I have seen the work of other photographers and one of the things you notice is how they don’t understand perspective when they are doing composites and then the work doesn’t look real.
Faking the Real
It is an important thing. You hear writers talking about how if you don’t make your characters real then people won’t believe them, so isn’t it the same with images, if they don’t look real then people can’t relate to them. You have to make sure that everything in your image makes sense and is believable. It is where learning to
look and observe the world around you really helps.
If you want to get into more photo editing or manipulation, then one of the best things you can do is learn to look at what is around you. Don’t just take photos, look at what you are taking. You don’t have to learn how to draw, but you can always learn how to look, observe. Watch how light hits objects, where the light comes from. How does the light affect the shadows, are the shadows solid, or do they have lots of different strengths.
I think it is an invaluable tool and one we don’t take enough notice of. Through drawing I really began to understand light and how important it was. I also started to understand how I could use that in my photography and become a better photographer, at least I hope it has helped.
I have been going through all my drawings, I’ve found a lot that were just exercises, where I was just trying to see how I could draw them. There are others that are more, a couple of etchings and some lithographs. I will try and label them so you can tell what each is.
A couple of weeks ago I was invited by a group to go into the city and do some night photography in the lanes. A couple of the guys brought along some steel wool to burn and then spin around. I have seen so many photos of it in the past, only tried it once, so I was quite excited to try it again. It wasn’t as easy as I thought, but lots of fun.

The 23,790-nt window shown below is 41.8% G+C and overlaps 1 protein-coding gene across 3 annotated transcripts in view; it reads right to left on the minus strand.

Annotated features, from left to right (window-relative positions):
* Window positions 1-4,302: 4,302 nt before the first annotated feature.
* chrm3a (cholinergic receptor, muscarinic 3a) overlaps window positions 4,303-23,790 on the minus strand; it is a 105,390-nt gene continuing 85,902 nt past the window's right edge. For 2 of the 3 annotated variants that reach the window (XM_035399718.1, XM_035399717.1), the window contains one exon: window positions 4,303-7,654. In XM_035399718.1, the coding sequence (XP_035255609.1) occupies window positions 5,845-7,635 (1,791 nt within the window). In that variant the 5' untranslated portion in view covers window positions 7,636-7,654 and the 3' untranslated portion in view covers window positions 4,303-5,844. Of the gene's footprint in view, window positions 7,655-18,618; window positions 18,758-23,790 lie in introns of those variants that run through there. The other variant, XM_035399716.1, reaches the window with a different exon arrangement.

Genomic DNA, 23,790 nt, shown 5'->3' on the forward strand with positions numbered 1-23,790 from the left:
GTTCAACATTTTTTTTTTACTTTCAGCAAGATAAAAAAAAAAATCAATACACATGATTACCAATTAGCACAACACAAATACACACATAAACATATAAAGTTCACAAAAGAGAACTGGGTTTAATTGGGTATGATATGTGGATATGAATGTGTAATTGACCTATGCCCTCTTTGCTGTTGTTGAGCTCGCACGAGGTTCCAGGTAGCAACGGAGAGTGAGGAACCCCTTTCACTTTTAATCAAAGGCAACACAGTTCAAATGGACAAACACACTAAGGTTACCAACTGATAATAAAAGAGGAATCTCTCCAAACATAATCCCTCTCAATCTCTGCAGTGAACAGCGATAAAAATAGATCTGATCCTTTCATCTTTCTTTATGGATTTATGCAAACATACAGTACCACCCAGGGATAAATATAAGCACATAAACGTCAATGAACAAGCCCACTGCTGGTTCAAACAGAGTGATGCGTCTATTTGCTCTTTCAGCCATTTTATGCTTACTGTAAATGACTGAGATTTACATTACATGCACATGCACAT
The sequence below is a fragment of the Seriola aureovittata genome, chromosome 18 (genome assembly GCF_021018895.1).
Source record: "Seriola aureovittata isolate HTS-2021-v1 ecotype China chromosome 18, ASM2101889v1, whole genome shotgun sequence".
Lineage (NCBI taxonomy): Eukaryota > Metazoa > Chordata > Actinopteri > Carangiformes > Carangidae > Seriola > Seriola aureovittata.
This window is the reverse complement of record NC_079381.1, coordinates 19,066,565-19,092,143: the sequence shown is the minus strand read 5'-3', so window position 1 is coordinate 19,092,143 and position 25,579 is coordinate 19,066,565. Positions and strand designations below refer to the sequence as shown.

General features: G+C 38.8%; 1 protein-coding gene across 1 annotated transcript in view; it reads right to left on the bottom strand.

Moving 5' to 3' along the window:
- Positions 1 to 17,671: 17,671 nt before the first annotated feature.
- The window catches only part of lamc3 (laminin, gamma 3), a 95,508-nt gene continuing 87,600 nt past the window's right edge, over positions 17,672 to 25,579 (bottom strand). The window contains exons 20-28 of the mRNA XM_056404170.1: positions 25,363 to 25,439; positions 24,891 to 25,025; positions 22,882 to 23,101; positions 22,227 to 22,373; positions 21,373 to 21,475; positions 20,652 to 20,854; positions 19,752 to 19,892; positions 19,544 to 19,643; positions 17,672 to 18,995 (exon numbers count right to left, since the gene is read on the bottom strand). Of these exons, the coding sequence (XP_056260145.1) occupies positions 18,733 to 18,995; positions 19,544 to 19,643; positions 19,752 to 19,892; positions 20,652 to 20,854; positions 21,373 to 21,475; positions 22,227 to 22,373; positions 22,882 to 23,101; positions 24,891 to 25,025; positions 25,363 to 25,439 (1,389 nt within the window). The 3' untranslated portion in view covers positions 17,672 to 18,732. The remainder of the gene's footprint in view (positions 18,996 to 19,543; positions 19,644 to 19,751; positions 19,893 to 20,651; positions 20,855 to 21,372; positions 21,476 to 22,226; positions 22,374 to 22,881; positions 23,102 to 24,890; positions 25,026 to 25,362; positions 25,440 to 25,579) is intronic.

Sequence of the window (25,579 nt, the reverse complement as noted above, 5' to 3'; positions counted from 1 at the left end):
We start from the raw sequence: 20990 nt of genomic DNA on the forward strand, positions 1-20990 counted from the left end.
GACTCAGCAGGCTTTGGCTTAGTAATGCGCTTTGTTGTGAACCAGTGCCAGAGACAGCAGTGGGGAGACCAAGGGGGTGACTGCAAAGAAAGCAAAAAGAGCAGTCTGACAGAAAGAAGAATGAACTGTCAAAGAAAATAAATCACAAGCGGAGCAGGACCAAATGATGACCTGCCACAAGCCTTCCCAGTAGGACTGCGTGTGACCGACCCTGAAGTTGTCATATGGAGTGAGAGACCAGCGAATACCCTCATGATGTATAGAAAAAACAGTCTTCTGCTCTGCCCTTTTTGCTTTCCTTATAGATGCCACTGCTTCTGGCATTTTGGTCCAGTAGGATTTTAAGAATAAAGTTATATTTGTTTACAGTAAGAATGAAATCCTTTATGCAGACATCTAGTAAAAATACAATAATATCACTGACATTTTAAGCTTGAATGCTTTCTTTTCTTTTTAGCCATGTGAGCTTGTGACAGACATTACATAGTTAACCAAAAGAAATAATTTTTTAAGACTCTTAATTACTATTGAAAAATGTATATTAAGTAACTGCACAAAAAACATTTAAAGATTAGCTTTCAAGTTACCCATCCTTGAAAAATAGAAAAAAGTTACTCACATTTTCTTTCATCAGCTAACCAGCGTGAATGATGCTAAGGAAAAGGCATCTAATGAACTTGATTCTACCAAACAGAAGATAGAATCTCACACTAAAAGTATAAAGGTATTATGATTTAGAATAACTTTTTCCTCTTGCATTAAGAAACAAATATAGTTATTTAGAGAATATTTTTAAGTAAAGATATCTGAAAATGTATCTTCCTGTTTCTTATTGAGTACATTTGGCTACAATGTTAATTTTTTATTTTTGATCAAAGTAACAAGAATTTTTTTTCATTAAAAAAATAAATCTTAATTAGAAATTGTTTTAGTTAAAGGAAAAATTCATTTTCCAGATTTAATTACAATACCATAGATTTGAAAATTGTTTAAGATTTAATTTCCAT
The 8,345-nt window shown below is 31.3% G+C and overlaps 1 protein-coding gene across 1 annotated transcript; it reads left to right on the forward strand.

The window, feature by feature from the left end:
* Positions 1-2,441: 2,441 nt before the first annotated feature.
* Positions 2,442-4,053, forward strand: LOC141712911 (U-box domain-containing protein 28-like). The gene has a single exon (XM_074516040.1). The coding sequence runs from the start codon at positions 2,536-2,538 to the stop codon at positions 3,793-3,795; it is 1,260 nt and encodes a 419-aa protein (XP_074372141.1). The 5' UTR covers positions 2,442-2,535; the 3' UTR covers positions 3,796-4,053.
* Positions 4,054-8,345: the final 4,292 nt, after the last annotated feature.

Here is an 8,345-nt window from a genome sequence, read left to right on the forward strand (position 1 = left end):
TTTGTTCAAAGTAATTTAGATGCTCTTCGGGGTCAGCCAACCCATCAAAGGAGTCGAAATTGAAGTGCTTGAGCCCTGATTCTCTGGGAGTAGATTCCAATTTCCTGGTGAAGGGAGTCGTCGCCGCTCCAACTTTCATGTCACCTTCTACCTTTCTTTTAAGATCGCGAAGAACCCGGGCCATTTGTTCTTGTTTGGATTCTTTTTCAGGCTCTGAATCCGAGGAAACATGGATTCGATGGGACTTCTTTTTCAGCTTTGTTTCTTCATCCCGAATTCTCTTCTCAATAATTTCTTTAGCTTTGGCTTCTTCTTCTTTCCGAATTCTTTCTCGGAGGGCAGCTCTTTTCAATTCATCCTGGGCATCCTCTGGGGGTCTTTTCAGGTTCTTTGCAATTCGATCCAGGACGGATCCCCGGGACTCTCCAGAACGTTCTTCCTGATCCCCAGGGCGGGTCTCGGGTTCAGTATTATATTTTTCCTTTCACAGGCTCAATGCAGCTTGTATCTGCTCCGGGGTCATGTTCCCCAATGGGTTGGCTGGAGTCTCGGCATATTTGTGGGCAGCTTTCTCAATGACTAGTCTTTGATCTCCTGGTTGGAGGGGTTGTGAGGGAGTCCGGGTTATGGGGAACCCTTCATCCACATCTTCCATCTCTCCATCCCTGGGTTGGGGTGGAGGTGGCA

We went to Hosier Lane and did some with the graffiti as a backdrop. It worked out really well.
I put this image on Instagram and it did so well. Can’t believe how many likes it got, my most successful image ever really.
They were making use of the doorways and spinning in those. It was quite amazing. I didn’t frame mine very well for this one, but it is all a learning experience.
We went down to another lane which wasn’t so well lit up. The lights in adjacent buildings can create too much light in the lanes. This one was quite dark. They did an orb sort of thing in it. Quite weird, sparks went flying and you had to be careful. I had to walk away from my camera because I was getting sprayed.
I used my 14-24mm for these, but I think if I were doing it again I wouldn’t go so wide. I had to get so close to be able to get anything. It wasn’t always a problem, but it meant I could get in the way of others there. I think next time I would use the 24-70mm, or something similar.
It was a lot of fun, and I thoroughly enjoyed the experience. I would do it again, but only for fun. I can’t see myself trying to get a body of work doing this. I know there are people out there that doing it all the time, and that’s great, but I love doing other stuff more. I do hope I will get to do it again one day, you never know.
Sometimes you really are in the right place at the right time. It doesn’t happen to me very often, but last night, well, I was so happy to see the light that was shining onto and reflecting onto Flinders Street Station. It was soft, almost diffused light.
We had been down to Docklands to take photos, but the late afternoon sun was hot and too bright. We decided after awhile that we should head down to Federation Square and maybe do some sunset and early evening shots down there.
We jumped on a tram down Flinders Street from Spencer Street. I love it that trams are now free in the CBD. Still, it was incredibly busy and not a lot of them. We were jammed on one with lots of other people.